At its core, the PlayStation 4 is a video games console. So living with it also means playing some games. The media aspect, the design aspect and other elements are great touches – touches you can live with! However, it’s all about gaming! Unlike the PS3, getting right in there and just booting-up and playing a game is much, much easier. The new UI makes simple video gaming a doddle. It’s as easy as ABC, all you do is boot-up, home screen and then click on recently played. It’s that easy.

Playing games on the console is delightful. The 1080p HD graphics, the super powerful processor and RAM and other technical elements really highlight the difference. This is a powerhouse console. It’s technically gifted and as such the on-screen results are marvelous. It is easy on the eye whilst showing media renderings that are out-of-this-world. When you play, for example FIFA 14 or even KillZone Shadow Fall, you will be amazed by the graphical detail – the arenas and the grass on FIFA to the awesome thematic gameplay on KillZone. The console makes the visual element of gameplay awesome.

The controller really does improve the balance between you and the console. The DualShock rumble really ‘hits’ the spot when you’re playing, and wanting tactile feedback from the game. This really helps improve, in my opinion, the relationship between the gameplay and the console. The Xbox One controller is epic. However, the tactile feedback is much more constructive on the PlayStation 4. This means your connectedness with the game is deeper.




With tablets, smart phones and netbooks, you might not use the PS3 or Xbox 360 as a de facto web browsing device. However, on the PlayStation 4 the browsing experience on the whole is shit! Sorry for the crude language. I did attempt a more caustic response. But the experience left me scarred and on the whole is not something I want to ever experience again. The Xbox One has IE, whilst crap compared to Chrome or FireFox is still a lot better than the crappy browser bundled with the PS4. The issue surrounds the thought raised by the browser – they seem to have developed the browser to help you sign-in to social feeds (and that’s it!). This makes the text unreadable and as such the whole experience is dreadful – one I would really not want anyone, including an enemy, to attempt in the comfort of their own homes! Keep to your phones, tablets or PCs people!



A little cool feature, which I stumbled upon, is that you can play video games using the PS Vita. As a proud owner of a PS Vita, I found that you could use the VITA when playing Marvel Super Heroes. It’s gimmicky but its cool gimmicky. Remember that you will need an internet connection and to have updated you PS4 to the latest patch and connect into the same PS Network + account for both devices.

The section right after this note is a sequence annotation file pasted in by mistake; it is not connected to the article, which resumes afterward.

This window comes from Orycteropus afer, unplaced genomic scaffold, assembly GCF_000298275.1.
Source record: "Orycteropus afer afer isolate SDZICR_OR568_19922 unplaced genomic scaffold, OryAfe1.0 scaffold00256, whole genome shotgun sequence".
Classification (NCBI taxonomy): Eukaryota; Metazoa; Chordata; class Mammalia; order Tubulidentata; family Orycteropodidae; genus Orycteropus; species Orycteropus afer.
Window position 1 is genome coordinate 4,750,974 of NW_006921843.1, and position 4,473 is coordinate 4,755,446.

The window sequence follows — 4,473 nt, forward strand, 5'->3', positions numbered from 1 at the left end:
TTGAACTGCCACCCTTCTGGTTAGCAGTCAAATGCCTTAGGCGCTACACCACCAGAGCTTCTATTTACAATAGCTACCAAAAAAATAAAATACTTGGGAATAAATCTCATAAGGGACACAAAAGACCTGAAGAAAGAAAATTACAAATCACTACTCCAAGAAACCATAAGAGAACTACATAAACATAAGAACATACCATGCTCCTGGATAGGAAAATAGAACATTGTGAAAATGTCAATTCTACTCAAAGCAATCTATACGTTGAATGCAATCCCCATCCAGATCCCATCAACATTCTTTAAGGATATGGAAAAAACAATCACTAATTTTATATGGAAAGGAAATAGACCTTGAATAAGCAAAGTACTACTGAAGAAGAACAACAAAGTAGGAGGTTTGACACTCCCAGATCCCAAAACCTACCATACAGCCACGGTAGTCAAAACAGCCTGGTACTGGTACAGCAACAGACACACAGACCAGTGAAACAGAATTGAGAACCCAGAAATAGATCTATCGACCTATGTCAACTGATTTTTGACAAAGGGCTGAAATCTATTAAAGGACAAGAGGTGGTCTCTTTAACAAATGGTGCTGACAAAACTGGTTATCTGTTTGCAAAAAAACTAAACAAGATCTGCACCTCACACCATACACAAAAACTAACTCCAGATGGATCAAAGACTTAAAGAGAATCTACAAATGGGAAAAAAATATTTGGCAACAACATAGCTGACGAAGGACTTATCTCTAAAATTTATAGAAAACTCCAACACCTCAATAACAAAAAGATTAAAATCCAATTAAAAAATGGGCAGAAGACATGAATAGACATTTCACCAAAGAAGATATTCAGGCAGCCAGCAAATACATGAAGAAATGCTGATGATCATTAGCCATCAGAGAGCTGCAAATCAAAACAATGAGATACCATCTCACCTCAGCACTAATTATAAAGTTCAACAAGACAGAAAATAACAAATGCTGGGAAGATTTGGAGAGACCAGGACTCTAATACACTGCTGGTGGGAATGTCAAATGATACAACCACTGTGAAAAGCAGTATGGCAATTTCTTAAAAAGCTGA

Sony is hoping that this will help to increase the flow of gameplay data and metrics to help improve gameplay experiences. However, many argue the move is too gimmicky and backwards. Some journos are arguing that the move is just a way of helping to ship more PS Vita consoles – a console that needs more sales to save it from ruin! I found it fun. However, I didn’t use it all that much. In fact I tried it only twice. So for a ‘wow’ factor with your mates it’s fun, but on a daily basis is a bit boring!



We live in ‘appy’ times, and no games console experience is complete without the assistance of an ‘app’. PlayStation is no different. Go on to the Apple App store or the Google Play Marketplace and you can download a PS4 app. The app is, much like the Xbox One alternative, crap. It really is just a ‘web’ capture of your PS network website data. It gives you information on game stats – its only saving grace is the ability, like the VITA experience, to double-up as a ‘second’ view screen for game play. But again I found this a little too gimmicky.



The next six months will bring about a barrage of great titles. Therefore, if you want a great video gaming experiences why not feast your eyes on these upcoming gems? I played Call of Duty: Ghosts, Marvel Super Heroes and KillZone Shadow Fall. However, I felt underwhelmed – this was in part due to the patch-happy approach of the games developers. There doesn’t seem to be that one ‘killer’ PlayStation 4 video game yet – KillZone Shadow Fall is close, but not close enough! However, we have 2014 and some great titles to look forward too?

Thief (Feb 2014) is coming back to the PlayStation. The game sees you become Garrett, a thief with stealth capabilities who is trying to save his city from forces intent on destroying it. Another great title is Infamous: Second Son and The Elder Scrolls: Online due out in early Q1, 2014. An epic zombie-esqe title called Outlast will be launched in early 2014. The game sees you take control of a photojournalist at an insane asylum – just before a ghoul/zombie attack – looks epic!